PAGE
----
Because it is required for OEMs to provide training on a new oven, furnace or boiler when installed, that information also is thought to be adequate preparation for its operation. This information may not be accurate, though, as it can be diluted during employee training if not preserved in a formal program or document. Also, because many OEMs do not return to installation sites to educate operators on any changes in the national codes and standards or equipment, the initial training may not meet current standards or address recent changes in national and international regulations.
As noted by the National Board of Boiler and Pressure Vessel Inspectors, “of the 23,338 accidents recorded over the past 10 years, 83 percent were a direct result of human oversight or lack of knowledge.”1 The majority of tragic, costly industrial accidents include human error as part of the root cause. Most of these occurrences could have been prevented if hazards were recognized and proper safety measures were known and taken.
Commonly Overlooked Hazards
Some of the most commonly overlooked hidden hazards that auditors have found after conducting thousands of inspections per year on all different types of fuel-fired equipment include:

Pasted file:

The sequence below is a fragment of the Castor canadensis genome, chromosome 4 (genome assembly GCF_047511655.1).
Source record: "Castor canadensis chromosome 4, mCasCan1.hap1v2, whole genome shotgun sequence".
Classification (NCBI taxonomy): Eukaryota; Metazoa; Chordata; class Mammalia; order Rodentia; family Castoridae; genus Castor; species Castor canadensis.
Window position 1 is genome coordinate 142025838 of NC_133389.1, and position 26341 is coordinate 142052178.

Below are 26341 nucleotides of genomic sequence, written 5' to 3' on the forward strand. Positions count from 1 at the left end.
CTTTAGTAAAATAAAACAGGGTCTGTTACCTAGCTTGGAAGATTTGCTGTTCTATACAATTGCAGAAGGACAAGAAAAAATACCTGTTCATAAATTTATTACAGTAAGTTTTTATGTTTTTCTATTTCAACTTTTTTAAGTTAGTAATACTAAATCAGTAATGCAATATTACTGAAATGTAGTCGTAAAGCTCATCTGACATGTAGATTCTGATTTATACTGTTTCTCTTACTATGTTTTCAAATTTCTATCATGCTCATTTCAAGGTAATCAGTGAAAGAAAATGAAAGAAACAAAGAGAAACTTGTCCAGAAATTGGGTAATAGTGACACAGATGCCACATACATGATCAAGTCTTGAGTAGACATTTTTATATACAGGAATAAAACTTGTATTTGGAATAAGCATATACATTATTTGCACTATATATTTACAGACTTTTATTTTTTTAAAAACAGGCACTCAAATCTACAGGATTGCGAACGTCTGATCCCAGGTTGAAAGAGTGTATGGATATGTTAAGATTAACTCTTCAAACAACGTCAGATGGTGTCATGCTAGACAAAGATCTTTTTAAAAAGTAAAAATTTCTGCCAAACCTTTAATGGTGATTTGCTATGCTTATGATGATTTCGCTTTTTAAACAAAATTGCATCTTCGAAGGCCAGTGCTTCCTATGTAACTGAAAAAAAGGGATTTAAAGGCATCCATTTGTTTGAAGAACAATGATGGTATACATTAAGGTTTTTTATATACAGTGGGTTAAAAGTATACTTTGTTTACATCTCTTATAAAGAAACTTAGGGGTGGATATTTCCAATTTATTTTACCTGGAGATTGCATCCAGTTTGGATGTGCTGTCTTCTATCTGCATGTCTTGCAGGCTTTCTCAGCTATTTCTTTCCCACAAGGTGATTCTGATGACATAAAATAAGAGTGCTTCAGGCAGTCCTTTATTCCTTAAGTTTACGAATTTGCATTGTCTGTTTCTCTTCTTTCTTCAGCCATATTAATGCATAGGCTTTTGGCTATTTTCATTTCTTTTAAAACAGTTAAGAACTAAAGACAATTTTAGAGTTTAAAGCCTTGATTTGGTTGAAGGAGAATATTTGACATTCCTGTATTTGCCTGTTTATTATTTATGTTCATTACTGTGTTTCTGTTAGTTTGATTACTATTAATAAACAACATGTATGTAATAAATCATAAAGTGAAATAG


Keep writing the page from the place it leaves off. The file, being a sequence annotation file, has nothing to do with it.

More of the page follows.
• Jumper wires.
• Lubricated plug valves that are not being maintained.
• Incorrect venting.
• Lack of safety interlock and valve-tightness testing.
• Emergency shutoff valves that are not labeled.
• Bent or broken safety-relief handles.
• Disconnected or crimped sensing lines for safety devices.
These hazards present an immediate risk. Usually, they are usually found on more than one piece of equipment within a facility, but frequently they are ignored even though they have a direct correlation to the operation and safety of equipment and staff. Figure 3 illustrates three of the most common hidden hazards:
• Jumper wires can bypass safety devices or system requirements for efficient operation, allowing for unburned fuel to accumulate, which could result in a fire or explosion.
• Lubricated plug valves seal by virtue of the sealant that is within them. If they are not being maintained or lubricated with the correct sealant, gas may leak past the valve seat downstream into the fuel-train piping or through the stem into the atmosphere, just waiting for an ignition source.
• Incorrectly vented gas-train components, including vent valves, regulators, pressure switches and relief devices, also may allow for a release of gas into the workplace atmosphere.
These are a sampling of hidden dangers that go unnoticed on a daily basis because maintenance personnel, managers and other employees do not know what to look for.
Moreover, often it is discovered that many organizations do not have regular or sufficient training programs. The programs that are in place may not be executed by qualified instructors, and the material may not be accurate or targeted to be relevant. Additionally, with high turnover rates, new hires are being expedited through processes and commonly are not provided with information considered to be comprehensive according to the codes and standards.